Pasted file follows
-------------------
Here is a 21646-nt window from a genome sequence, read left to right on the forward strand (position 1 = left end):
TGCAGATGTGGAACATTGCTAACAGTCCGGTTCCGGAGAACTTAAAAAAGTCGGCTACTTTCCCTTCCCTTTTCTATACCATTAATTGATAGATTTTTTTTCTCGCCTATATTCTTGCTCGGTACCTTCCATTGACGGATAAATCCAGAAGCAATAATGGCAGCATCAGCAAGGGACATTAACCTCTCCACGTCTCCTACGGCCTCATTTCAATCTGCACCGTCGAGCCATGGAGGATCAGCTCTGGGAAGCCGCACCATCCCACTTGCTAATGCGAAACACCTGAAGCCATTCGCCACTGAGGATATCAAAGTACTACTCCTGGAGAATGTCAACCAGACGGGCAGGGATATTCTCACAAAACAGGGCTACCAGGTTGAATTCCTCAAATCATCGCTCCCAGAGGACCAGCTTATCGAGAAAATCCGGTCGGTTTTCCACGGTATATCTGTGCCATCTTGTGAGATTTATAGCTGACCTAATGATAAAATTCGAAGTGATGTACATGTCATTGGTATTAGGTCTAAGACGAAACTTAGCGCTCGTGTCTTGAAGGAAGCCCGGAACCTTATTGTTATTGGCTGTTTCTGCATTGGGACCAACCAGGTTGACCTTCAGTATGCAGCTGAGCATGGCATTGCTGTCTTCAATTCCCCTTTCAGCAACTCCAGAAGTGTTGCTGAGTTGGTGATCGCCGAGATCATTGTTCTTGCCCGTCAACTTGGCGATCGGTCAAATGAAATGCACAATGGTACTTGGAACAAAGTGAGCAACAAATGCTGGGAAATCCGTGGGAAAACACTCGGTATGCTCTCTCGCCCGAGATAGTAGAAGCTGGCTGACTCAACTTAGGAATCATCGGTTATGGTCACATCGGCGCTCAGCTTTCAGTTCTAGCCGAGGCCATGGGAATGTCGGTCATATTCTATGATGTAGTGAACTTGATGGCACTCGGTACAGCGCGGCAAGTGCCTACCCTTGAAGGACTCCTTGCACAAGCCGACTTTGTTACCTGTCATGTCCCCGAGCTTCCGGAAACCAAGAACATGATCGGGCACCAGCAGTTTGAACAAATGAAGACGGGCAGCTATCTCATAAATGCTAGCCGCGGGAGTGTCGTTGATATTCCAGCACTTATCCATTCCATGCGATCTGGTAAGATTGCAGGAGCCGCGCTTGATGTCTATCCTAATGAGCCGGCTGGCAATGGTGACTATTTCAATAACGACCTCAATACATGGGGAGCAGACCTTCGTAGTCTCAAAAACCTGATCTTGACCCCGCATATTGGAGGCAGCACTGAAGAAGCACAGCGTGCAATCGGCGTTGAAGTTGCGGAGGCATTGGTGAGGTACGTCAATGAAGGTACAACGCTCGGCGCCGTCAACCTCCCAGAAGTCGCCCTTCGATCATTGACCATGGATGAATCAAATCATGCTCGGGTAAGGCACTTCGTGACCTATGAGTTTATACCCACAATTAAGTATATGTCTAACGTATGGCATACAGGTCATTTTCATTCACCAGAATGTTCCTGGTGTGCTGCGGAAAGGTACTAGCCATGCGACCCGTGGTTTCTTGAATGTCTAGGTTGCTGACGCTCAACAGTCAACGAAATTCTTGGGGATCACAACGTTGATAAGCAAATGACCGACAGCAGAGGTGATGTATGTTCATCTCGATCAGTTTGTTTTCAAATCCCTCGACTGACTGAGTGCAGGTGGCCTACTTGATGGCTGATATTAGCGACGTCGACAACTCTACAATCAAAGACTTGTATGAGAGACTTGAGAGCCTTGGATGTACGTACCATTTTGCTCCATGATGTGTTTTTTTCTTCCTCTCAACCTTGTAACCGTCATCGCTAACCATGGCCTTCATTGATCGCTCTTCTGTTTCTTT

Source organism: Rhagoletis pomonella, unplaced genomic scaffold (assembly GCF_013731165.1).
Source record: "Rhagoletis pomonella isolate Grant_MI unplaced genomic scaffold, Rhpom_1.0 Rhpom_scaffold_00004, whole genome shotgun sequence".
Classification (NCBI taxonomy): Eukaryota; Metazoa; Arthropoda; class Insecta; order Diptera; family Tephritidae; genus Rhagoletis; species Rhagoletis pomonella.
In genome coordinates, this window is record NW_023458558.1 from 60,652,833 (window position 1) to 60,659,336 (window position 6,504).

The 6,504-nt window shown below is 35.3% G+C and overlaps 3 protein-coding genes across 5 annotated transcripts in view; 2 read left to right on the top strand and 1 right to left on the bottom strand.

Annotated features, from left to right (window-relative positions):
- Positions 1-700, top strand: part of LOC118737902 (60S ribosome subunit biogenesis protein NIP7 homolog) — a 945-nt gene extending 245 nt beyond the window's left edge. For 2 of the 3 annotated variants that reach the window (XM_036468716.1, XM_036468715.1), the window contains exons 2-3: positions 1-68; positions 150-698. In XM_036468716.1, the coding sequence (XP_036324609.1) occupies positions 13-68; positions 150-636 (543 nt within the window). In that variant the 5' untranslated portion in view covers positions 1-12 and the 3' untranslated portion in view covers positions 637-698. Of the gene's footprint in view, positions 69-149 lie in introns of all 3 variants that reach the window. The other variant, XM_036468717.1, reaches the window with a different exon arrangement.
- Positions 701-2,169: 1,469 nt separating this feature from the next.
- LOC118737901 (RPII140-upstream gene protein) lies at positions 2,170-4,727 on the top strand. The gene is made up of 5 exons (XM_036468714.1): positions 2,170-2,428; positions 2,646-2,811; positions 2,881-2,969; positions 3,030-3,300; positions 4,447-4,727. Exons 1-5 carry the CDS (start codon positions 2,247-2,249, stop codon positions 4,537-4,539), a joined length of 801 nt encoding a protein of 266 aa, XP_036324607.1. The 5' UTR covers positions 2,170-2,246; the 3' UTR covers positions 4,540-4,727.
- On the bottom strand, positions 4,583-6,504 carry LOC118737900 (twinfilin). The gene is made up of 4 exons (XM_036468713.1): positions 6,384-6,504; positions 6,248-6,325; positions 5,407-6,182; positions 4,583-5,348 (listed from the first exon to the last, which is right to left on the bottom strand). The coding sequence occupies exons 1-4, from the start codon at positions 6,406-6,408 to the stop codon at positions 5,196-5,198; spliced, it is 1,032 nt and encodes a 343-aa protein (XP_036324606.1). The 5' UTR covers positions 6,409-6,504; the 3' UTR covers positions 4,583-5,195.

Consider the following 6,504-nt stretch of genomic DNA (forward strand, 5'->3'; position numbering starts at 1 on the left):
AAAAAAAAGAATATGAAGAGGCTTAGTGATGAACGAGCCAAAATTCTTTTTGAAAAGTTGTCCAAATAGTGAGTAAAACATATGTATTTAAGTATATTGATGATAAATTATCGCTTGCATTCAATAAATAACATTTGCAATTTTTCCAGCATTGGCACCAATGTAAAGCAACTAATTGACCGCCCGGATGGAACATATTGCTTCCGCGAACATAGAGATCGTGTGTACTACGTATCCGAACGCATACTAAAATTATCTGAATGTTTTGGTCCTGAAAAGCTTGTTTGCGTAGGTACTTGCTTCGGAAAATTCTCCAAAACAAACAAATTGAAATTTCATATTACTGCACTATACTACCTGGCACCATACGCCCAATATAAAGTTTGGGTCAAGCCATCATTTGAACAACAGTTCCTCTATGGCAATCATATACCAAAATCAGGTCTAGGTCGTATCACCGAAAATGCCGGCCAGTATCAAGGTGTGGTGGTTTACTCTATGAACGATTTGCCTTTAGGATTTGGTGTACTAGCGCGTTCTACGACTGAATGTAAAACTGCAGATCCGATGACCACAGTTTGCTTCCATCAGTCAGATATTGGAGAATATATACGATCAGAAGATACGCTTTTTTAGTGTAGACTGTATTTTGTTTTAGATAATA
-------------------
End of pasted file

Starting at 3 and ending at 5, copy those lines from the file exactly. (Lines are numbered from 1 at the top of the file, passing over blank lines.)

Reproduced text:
Source organism: Rhagoletis pomonella, unplaced genomic scaffold (assembly GCF_013731165.1).
Source record: "Rhagoletis pomonella isolate Grant_MI unplaced genomic scaffold, Rhpom_1.0 Rhpom_scaffold_00004, whole genome shotgun sequence".
Classification (NCBI taxonomy): Eukaryota; Metazoa; Arthropoda; class Insecta; order Diptera; family Tephritidae; genus Rhagoletis; species Rhagoletis pomonella.